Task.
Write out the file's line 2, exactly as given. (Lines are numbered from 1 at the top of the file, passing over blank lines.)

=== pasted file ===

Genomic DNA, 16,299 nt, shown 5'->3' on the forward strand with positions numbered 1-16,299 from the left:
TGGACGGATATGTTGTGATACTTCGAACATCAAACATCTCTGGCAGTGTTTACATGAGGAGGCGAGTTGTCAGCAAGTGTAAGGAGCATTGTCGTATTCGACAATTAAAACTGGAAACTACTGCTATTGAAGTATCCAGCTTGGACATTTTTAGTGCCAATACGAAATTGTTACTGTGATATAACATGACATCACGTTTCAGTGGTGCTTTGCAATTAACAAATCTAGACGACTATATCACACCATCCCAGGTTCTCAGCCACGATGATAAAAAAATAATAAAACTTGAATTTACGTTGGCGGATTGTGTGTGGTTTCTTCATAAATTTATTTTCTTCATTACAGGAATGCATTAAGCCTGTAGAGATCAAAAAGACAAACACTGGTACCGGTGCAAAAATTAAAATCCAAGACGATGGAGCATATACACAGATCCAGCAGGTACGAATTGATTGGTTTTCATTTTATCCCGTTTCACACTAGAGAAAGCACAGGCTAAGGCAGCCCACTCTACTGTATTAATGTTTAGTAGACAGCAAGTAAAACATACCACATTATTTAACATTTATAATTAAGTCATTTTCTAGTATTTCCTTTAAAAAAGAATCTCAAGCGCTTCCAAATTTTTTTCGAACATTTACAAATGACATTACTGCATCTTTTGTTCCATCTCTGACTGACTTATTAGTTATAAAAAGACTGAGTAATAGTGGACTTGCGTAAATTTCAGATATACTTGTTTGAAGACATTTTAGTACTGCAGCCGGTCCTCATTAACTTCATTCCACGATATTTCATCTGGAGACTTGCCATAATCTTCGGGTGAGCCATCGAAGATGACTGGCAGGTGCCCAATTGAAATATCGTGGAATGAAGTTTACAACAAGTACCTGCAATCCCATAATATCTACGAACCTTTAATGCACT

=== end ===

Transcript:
TGGACGGATATGTTGTGATACTTCGAACATCAAACATCTCTGGCAGTGTTTACATGAGGAGGCGAGTTGTCAGCAAGTGTAAGGAGCATTGTCGTATTCGACAATTAAAACTGGAAACTACTGCTATTGAAGTATCCAGCTTGGACATTTTTAGTGCCAATACGAAATTGTTACTGTGATATAACATGACATCACGTTTCAGTGGTGCTTTGCAATTAACAAATCTAGACGACTATATCACACCATCCCAGGTTCTCAGCCACGATGATAAAAAAATAATAAAACTTGAATTTACGTTGGCGGATTGTGTGTGGTTTCTTCATAAATTTATTTTCTTCATTACAGGAATGCATTAAGCCTGTAGAGATCAAAAAGACAAACACTGGTACCGGTGCAAAAATTAAAATCCAAGACGATGGAGCATATACACAGATCCAGCAGGTACGAATTGATTGGTTTTCATTTTATCCCGTTTCACACTAGAGAAAGCACAGGCTAAGGCAGCCCACTCTACTGTATTAATGTTTAGTAGACAGCAAGTAAAACATACCACATTATTTAACATTTATAATTAAGTCATTTTCTAGTATTTCCTTTAAAAAAGAATCTCAAGCGCTTCCAAATTTTTTTCGAACATTTACAAATGACATTACTGCATCTTTTGTTCCATCTCTGACTGACTTATTAGTTATAAAAAGACTGAGTAATAGTGGACTTGCGTAAATTTCAGATATACTTGTTTGAAGACATTTTAGTACTGCAGCCGGTCCTCATTAACTTCATTCCACGATATTTCATCTGGAGACTTGCCATAATCTTCGGGTGAGCCATCGAAGATGACTGGCAGGTGCCCAATTGAAATATCGTGGAATGAAGTTTACAACAAGTACCTGCAATCCCATAATATCTACGAACCTTTAATGCACT